Which leads me to some of my highlights: Attending the Hugos. Seeing the presentation of Whatnot but Other Hand Productions. Actually meeting Scalzi (side story to follow), and being able to listen to those that have already walked the publishing path, which further helps to remove the veil of mystery and awe that’s surrounded writer’s since I was kid.
That is all (for now).
I’m not sure what I was expecting, to be honest. It was a rather informal formal event. After years of Military Balls in college, I was initially a little nervous (as was MC) that we would be underdressed for the event. That was not the case – we were about middle of the pack. We also got to the ballroom about fifteen minutes before the ceremony was due to start, so we were also in the back third of the room.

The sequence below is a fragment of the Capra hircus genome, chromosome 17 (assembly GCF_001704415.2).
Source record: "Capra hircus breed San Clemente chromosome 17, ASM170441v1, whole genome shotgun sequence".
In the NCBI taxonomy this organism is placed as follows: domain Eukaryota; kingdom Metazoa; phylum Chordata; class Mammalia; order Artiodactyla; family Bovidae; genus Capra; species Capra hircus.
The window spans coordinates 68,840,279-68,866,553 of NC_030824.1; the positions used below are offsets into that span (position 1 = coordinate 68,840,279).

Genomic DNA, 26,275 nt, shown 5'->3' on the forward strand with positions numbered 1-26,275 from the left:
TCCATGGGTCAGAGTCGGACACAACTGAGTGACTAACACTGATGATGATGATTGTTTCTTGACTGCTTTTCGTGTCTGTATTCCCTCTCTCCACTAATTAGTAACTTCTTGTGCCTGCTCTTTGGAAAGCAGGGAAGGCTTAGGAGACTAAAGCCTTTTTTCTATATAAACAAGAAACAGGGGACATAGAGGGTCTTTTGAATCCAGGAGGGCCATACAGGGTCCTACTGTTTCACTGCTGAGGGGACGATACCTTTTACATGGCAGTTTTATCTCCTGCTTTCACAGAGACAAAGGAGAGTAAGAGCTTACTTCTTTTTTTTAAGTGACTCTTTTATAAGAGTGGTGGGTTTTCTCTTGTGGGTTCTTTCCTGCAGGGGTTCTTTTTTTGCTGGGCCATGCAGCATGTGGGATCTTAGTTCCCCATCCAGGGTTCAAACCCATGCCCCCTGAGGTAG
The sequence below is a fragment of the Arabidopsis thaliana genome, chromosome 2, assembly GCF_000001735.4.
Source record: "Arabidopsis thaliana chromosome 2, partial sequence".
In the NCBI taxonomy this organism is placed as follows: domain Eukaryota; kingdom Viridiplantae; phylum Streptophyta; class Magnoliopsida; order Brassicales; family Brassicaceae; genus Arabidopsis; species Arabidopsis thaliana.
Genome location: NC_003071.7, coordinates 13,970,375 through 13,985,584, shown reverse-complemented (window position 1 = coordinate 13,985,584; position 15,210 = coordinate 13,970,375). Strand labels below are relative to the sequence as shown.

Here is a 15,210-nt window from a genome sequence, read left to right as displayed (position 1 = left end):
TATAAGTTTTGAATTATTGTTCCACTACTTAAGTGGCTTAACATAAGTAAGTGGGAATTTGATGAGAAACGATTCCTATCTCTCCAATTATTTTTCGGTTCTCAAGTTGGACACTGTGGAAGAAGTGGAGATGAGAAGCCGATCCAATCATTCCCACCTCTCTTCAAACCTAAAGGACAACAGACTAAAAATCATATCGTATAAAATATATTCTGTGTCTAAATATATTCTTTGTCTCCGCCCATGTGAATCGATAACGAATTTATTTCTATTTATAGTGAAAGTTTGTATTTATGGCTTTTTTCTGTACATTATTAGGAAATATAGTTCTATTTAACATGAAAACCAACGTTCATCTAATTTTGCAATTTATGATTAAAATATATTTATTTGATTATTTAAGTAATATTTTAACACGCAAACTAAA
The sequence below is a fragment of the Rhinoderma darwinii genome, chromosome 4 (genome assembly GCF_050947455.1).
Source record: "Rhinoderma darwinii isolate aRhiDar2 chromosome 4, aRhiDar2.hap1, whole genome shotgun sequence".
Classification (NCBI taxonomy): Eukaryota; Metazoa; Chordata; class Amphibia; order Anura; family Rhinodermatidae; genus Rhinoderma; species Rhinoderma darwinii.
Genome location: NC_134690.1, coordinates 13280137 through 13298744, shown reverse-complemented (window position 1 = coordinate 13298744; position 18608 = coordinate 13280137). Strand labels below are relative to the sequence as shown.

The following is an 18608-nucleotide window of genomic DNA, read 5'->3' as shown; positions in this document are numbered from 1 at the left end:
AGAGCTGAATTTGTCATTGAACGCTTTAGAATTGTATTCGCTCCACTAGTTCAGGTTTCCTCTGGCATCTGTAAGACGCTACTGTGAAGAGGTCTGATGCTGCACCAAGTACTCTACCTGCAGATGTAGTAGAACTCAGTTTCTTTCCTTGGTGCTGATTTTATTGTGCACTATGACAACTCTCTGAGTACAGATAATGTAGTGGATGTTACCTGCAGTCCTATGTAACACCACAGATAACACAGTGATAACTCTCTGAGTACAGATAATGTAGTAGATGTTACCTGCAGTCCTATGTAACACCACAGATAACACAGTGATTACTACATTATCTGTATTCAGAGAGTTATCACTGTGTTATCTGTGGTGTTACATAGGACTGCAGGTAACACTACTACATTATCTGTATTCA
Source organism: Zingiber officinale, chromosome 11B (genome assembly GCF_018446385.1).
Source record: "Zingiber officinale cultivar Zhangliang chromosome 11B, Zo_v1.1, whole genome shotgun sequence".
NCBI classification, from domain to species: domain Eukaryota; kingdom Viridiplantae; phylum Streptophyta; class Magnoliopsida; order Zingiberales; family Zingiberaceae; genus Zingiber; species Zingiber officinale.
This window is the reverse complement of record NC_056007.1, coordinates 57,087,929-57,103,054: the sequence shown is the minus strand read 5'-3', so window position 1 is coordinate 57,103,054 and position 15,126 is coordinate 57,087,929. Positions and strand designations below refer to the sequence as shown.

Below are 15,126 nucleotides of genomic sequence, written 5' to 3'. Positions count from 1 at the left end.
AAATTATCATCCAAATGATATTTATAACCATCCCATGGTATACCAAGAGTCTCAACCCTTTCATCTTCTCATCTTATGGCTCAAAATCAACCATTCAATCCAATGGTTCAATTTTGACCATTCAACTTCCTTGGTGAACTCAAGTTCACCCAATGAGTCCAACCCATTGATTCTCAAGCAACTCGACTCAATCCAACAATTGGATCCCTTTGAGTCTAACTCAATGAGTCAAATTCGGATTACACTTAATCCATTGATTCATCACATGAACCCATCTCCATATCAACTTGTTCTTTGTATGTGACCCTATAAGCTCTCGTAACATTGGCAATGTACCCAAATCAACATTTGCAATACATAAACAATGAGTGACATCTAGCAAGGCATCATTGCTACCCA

That was also part of things I wasn’t expecting: chairs. Just chairs. No tables, only chairs. Yes, I’ve seen awards shows on television. Rows upon rows of people seated (in a theater space). I have also seen some where there were tables set up. Again, harkening back to my college days, those mil-balls where my reference images for formal events. Of course, food was served when the tables were used, and I didn’t expect food at the event.
Not bad expectations to vary from, and not a bad implementation for the event. It’s an experience you just have to experience. I recommend it. I hear they’re doing it again next year. In Chicago. You should look into it.